Disability must emerge from the shadows. It’s hardly a niche issue: an estimated 15-20% of the world's population has a disability. It’s also a group that any of us could join at any time—a scenario that becomes more likely as we age.
But folk with disabilities remain massively underrepresented in the workforce. Why?
I recently contributed to a powerful piece for ABC News looking at how and why companies should focus on disability inclusion. It drew on our research [Enabling Change] which revealed that even in paid employment, employees with disabilities are less likely, on average, to be thriving compared with colleagues. In fact, they are 27% less likely to feel “included” in the workplace—and 60% more likely to feel “excluded.”
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Employees with disabilities are nervous about being open—for fear of being labelled, pigeon-holed or even fired
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A deficit of transparency and trust
Our research found that many workplaces suffer from a lack of transparency and trust. Many employees with disabilities are nervous about being open—for fear of being labelled, pigeon-holed or even fired—meaning disabilities are hidden.
Meanwhile, culture change is hampered by intent-action gaps—execs believe workplace culture is more inclusive than employees. For example, 67% of executives feel they are providing the technology, environment and support employees with disabilities need—but just 41% of those same employees agree.
But employees with disabilities are thriving in some companies.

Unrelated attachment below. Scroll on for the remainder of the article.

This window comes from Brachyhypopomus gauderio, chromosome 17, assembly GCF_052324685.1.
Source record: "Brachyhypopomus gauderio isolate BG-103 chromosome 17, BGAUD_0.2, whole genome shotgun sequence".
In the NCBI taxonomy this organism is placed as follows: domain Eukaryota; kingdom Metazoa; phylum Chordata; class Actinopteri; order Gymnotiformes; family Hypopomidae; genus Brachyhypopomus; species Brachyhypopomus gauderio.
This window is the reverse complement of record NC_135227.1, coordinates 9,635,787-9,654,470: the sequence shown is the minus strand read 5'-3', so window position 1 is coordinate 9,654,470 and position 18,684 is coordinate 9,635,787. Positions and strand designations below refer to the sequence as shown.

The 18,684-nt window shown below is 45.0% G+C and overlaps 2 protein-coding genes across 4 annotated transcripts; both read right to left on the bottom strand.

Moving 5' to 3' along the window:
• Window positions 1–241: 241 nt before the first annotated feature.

We analyzed these workplaces and developed a blueprint for disability inclusion. It consists of eight actions—such as building role models, providing flexible work and the freedom to innovate—that organizations can adopt to help employees with disabilities thrive in the workplace.
What’s more, we found that organizations led by executives focused on disability engagement are growing sales (2.9x) and profits (4.1x) faster than their peers.
Causation vs. correlation
Now, I know some people may choke on that last sentence. There is a lot of (justifiable) concern about correlation being dressed up as causation. And you could argue that the causation works the other way: perhaps more profitable companies have more spare cash to invest in workplace culture?
But I’d make two counterclaims for the causality being bidirectional (at least).
Firstly, the interventions we outline in the blueprint are not terribly costly. Yes, some digital accessibility and other workplace accommodations can be expensive, especially for smaller companies. But providing employee resource groups, fair pay and equal access to training doesn’t have to break the bank.
Secondly, when presenting any statistical relationship like this, you must ask: does it make logical sense? Over the past few years, we have found that employees in more inclusive cultures are more loyal, innovative, aspirational and engaged.
It’s not a huge leap to suggest that companies employing these people—especially those in labor-intensive industries—might see productivity and performance benefits.
The benefits of a level playing field
Simply put, when companies level the playing field in the workplace, they broaden their talent pool—by bringing different attributes, skills and mindsets into the organization [I’d recommend “Livewired” by David Eagleman for more discussion on the mechanical link between physical and mental abilities]. They also deepen their talent pool by allowing more of their people, to be more productive, more of the time.
The final point I’d make is that business performance is not simply being judged on financials anymore. Investors increasingly build sustainability into their decision-making. Factors such as inclusive design and equality of opportunity are key elements on that scorecard.
Given all that, as I said in my interview, disability inclusion—and inclusion more generally, is not philanthropy; it’s not a form of greenwashing. It simply makes good business sense.
Read the article on ABC News, or watch the interview here.